authentication mechanism. As I worked on the two independently, I realized
that instead of there being two systems, these needed to be designed to
work together so that a series of envelopes could be concatenated in an
append only log to make a stack or container.

The result is DARE which applies the work of JSON Signature and Encryption
but with some restrictions. I am a big fan of the Rails part of Ruby on
Rails. Sticking to one way to identify things and applying it consistently
is very powerful. DARE requires that every key be identified by its UDF
fingerprint and only its UDF fingerprint. Any other information
(certificates, SAML assertions, the key value etc. is merely provided to

So first design decision, why JSON?

1) No matter how much argument is made, a solid majority of IETF-ers
despise ASN.1 and will refuse to do any new project based on ASN.1

2) JSON is clearly the favorite data serialization at present and has clear
advantages over XML while allowing for a document-friendly text encoding.

3) The main drawback to JSON is the lack of a binary encoding. This is not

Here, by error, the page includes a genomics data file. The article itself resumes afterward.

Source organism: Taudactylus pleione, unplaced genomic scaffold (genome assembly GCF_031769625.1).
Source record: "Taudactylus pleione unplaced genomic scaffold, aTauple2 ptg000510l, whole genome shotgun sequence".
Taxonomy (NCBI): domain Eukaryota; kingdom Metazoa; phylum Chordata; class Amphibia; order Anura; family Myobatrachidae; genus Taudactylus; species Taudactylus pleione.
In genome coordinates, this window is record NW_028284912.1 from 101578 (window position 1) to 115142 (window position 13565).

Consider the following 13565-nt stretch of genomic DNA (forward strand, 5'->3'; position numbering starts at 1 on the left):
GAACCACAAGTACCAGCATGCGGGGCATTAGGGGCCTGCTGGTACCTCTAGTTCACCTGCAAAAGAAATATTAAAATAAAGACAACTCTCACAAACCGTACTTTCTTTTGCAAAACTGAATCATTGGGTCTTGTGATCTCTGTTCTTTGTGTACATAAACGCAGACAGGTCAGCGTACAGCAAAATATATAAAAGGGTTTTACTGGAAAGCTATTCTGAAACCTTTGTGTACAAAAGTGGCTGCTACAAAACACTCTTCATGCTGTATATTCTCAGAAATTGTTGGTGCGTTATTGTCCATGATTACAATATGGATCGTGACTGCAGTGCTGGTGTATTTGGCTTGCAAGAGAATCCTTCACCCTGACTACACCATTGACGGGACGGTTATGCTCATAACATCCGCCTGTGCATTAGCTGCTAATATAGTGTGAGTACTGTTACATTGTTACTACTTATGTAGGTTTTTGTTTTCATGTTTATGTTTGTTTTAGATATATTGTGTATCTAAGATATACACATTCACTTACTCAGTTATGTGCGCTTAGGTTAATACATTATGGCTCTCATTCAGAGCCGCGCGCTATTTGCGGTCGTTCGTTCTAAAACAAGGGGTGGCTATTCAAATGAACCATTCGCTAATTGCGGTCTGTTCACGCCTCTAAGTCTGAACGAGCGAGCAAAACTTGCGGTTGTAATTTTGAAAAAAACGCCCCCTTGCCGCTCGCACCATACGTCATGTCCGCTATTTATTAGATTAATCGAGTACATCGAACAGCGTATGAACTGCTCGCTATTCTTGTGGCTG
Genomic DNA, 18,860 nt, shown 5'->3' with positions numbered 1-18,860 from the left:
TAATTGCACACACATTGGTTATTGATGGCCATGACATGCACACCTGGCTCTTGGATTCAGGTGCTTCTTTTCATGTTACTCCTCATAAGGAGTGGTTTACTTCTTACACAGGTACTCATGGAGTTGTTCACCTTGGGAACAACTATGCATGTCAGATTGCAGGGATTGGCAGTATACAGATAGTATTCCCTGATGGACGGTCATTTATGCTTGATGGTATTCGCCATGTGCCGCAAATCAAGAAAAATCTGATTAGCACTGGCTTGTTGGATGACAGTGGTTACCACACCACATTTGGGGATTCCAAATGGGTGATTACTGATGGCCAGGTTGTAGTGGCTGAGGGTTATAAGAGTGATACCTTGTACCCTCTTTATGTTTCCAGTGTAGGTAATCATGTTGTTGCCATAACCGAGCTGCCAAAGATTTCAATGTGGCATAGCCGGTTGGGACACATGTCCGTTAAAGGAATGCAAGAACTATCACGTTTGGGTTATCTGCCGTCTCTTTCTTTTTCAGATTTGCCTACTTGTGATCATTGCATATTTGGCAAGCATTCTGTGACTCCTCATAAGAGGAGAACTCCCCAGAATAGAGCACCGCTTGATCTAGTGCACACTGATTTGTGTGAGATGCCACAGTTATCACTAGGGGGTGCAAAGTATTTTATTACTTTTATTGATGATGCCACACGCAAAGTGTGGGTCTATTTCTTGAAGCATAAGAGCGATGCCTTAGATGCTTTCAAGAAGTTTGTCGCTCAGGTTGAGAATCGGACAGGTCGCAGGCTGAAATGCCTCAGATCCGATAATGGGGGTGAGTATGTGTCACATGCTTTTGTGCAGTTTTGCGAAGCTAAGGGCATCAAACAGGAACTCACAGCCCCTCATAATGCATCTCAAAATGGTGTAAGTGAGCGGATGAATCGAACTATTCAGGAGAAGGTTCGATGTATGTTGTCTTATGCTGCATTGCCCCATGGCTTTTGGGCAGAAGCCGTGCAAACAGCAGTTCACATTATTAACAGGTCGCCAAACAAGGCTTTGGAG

actually much of a problem for the Mesh as the data items are actually
quite small.

So the decision made was to make use of JSON and address the encoding
efficiency issue by proposing an OPTIONAL extension to JSON encoding that
drops in length/ prefixed data sequences for binary and character data:


The reason I prefer extending JSON to moving to CBOR is that extending JSON
means that an implementation can use a single decoder for JSON and JSON-B.
That greatly simplifies the design of the code and removes the need to
negotiate encodings and the number of different code paths to test.

Another, secondary issue is that I wanted to be able to encode streams of
data without buffering. This meant I had to extend any of the options on
offer io

The second big concern was how to support separate encryption of a content
body and related content data in a secure and flexible fashion. Consider
the S/MIME problem of encrypting the subject line on a message with a
powerpoint document of 3MB. It is obvious we want to encrypt the subject